Inside Story at the CAC

An orange-tinged snow moon hangs wide over Cincinnati and illuminates the night, one cold and windy enough to be February-worthy. Shelter from the cold is necessary, and a Monday evening option is

An orange-tinged snow moon hangs wide over Cincinnati and illuminates the night, one cold and windy enough to be February-worthy. Shelter from the cold is necessary, and a Monday evening option is free admission to downtown's Contemporary Arts Center (CAC). One natural response after entering the glass-and-concrete lobby is to sit down on one of 10 cement blocks gathered around the black stairwell in back and rub one's hands for heat in front of Tony Oursler's bulbous video sculpture "Blown." It's a surreal equivalent to the Yule log videos that people without fireplaces in their homes play on their televisions. Like those flickering images, any warmth generated is pure imagination.

Two eyes flicker from a woman's face projected onto the large Fiberglas sphere tucked beneath the stairwell. The face sits where one might consider as the second toe from the right, the sculpture resembling a bent foot — or maybe they're knuckles on a hand.

Still, it's a mesmerizing image, accentuated by the video's unearthly green glow. It's something one could sit and watch for a long time.

Christmas lights twinkle in the trees across Walnut Street, but few people are around to enjoy the sight.

The museum isn't crowded — it's a Monday night after all. But whatever activity exists downtown seems to be focused at the CAC.

Oursler's video sculptures, four of them tucked away in various corners of the CAC's lobby, provide constant chatter via the loudspeakers that accompany the handheld video projectors.

"Cloud" (2004) is the size of a puffy lamp and stands near the lobby's back elevator. Oursler projects a spider-like set of three women's eyes for eerie effect. It's the perfect companion to "Blown" (2005), a set of electronic sisters constantly chattering away at each other via their sound loops.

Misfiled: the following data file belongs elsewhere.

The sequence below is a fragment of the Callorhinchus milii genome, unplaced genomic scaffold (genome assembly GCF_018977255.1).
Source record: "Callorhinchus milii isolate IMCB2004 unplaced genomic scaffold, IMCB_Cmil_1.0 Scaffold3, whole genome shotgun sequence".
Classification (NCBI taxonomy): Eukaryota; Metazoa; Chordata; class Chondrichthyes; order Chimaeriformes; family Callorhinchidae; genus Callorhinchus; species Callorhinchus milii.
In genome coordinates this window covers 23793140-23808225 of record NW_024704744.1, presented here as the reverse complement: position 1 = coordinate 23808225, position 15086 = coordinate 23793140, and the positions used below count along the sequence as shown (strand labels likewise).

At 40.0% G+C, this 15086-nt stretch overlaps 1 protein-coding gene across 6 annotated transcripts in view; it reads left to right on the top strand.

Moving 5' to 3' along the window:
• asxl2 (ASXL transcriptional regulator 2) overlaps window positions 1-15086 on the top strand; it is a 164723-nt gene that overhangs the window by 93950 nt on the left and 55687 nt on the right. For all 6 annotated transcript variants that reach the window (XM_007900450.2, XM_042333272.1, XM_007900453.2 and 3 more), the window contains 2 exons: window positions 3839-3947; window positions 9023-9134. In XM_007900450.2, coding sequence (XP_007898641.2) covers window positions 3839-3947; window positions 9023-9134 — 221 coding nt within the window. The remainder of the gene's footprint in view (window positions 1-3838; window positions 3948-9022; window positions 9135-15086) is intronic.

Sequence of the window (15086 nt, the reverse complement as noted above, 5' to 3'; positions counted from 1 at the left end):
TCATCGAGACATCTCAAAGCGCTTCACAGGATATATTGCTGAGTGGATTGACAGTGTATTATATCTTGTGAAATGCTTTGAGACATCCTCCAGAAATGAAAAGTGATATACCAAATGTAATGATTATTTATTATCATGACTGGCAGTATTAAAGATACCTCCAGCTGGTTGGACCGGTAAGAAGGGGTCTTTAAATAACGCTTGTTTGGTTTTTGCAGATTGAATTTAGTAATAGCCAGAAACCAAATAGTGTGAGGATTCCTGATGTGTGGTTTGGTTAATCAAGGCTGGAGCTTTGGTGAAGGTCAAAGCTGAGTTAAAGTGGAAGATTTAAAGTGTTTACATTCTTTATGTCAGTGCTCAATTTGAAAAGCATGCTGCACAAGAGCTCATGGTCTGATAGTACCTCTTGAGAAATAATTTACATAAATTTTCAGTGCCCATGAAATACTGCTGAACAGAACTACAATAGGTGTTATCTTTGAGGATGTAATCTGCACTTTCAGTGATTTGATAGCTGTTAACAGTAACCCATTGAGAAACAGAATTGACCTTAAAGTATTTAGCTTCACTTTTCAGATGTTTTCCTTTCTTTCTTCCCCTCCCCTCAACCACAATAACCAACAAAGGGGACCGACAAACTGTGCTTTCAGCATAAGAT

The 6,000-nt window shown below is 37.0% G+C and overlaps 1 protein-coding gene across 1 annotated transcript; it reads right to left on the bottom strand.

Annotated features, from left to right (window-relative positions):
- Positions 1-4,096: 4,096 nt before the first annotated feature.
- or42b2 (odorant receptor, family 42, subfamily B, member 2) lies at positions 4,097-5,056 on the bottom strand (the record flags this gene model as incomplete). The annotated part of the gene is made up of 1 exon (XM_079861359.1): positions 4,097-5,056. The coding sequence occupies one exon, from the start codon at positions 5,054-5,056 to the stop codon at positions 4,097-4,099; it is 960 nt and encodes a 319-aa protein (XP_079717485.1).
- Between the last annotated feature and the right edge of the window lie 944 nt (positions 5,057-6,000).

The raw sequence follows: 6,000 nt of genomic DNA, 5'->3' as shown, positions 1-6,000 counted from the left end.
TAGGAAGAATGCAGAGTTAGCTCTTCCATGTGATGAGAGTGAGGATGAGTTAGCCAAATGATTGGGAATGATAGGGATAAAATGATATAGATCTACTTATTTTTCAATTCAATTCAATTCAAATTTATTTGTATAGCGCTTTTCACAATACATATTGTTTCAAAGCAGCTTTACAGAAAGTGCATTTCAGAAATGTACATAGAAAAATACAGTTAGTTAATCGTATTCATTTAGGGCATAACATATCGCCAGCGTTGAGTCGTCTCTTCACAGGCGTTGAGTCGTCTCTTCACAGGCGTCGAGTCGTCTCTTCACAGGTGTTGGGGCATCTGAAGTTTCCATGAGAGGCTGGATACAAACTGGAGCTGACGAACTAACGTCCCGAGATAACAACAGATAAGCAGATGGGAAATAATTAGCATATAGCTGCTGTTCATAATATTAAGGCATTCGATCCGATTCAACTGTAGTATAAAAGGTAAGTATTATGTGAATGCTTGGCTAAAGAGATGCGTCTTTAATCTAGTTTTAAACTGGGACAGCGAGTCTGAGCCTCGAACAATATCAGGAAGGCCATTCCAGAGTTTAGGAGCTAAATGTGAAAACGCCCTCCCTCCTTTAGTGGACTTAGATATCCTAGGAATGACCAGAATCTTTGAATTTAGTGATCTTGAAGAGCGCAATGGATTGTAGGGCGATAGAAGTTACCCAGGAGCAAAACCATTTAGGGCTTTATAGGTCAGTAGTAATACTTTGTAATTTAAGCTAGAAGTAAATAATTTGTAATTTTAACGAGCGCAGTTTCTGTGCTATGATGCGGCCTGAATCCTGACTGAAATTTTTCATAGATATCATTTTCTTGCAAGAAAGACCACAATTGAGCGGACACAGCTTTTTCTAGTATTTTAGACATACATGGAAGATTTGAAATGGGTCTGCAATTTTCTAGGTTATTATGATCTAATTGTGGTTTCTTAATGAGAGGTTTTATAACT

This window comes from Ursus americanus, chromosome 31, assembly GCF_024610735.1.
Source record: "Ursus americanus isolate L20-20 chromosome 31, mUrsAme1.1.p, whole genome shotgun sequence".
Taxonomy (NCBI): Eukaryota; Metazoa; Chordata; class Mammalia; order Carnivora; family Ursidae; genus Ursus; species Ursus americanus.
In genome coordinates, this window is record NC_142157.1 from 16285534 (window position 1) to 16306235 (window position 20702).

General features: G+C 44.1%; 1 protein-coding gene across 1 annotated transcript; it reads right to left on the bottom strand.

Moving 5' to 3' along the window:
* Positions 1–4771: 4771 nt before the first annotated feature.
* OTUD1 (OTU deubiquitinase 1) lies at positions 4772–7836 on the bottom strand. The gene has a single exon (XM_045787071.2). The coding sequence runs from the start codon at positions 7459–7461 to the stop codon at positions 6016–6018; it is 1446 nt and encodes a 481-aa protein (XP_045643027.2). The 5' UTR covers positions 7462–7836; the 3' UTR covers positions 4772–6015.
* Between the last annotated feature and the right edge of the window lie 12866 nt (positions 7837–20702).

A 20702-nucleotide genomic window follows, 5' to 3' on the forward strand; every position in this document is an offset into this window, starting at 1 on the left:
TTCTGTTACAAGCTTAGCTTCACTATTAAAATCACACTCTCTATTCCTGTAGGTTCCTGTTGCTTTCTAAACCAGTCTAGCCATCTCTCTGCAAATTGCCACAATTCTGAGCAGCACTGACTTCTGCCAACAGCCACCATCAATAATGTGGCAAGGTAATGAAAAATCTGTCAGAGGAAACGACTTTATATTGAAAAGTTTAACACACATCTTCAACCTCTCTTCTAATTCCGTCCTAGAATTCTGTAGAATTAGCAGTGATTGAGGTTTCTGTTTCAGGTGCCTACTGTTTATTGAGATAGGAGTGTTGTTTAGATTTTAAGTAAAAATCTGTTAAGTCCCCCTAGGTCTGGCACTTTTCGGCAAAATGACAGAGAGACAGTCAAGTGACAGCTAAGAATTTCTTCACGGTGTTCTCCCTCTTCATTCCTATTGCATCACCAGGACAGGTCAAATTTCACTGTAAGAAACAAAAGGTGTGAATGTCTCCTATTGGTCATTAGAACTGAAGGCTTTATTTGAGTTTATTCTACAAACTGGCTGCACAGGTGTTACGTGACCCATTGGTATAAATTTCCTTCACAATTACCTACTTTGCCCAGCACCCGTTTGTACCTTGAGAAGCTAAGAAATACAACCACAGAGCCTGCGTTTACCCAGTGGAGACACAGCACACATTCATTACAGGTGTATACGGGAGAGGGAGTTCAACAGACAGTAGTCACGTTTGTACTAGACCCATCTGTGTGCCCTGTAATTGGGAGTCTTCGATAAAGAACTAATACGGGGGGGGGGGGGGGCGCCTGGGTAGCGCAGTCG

Tucked above the tiny hallway that splits the lobby, "Keep Going" is a cloth dummy with a jacket, pants and pillow-like head that holds a projected face. Its plaid pants and loud jacket match the vaudeville-inspired chitchat audio track that Oursler created for the 1995 video sculpture.

The light makes a glowing halo effect on the ceiling space above the cloth dummy. It's accidental, a result to the tight space, but a wonderful touch to the piece. It's as if the carnival barker banter is coming from God.

Oursler's fourth video sculpture, "Insomnia," a stack of pillows piled against a Citizen video projector, was out of order on the night I visited, but the lobby was no less alive.

Vibrant, significant art has replaced the coffee kiosk that used to occupy the space. While I love coffee, I'd prefer installations by Oursler every time. I can always bring my own coffee.

The eyes from Oursler's three operating video sculptures are watching lobby passersby, and it's anyone's guess what will happen next at the CAC.

The search for a new senior curator continues, someone to oversee exhibitions and related creative programs. Former CAC Senior Curator Thom Collins has already left one job, executive director of Baltimore's Contemporary Museum, to become director of the Neuberger Museum of Art at Purchase College, State University of New York, the leading arts center of Westchester County, N.Y.

Meanwhile, on a cold Cincinnati night, the bloom begins to fade slightly from the CAC's sleek concrete and glass exterior. Architecture fans still celebrate the CAC, in the words of The New York Times, "the most important American building to be completed since the end of the Cold War," but the building's limelight is over.

It's time for new, post-millennium, radical art to gather attention for what happens inside, not just the museum's exterior. Imagine what a senior curator, someone convinced to give Cincinnati a try, can do with this building.

Tony Oursler's video sculptures, a welcome exchange from a coffee bar, prove that change can be good.

Contact steve ramos: sramos(at)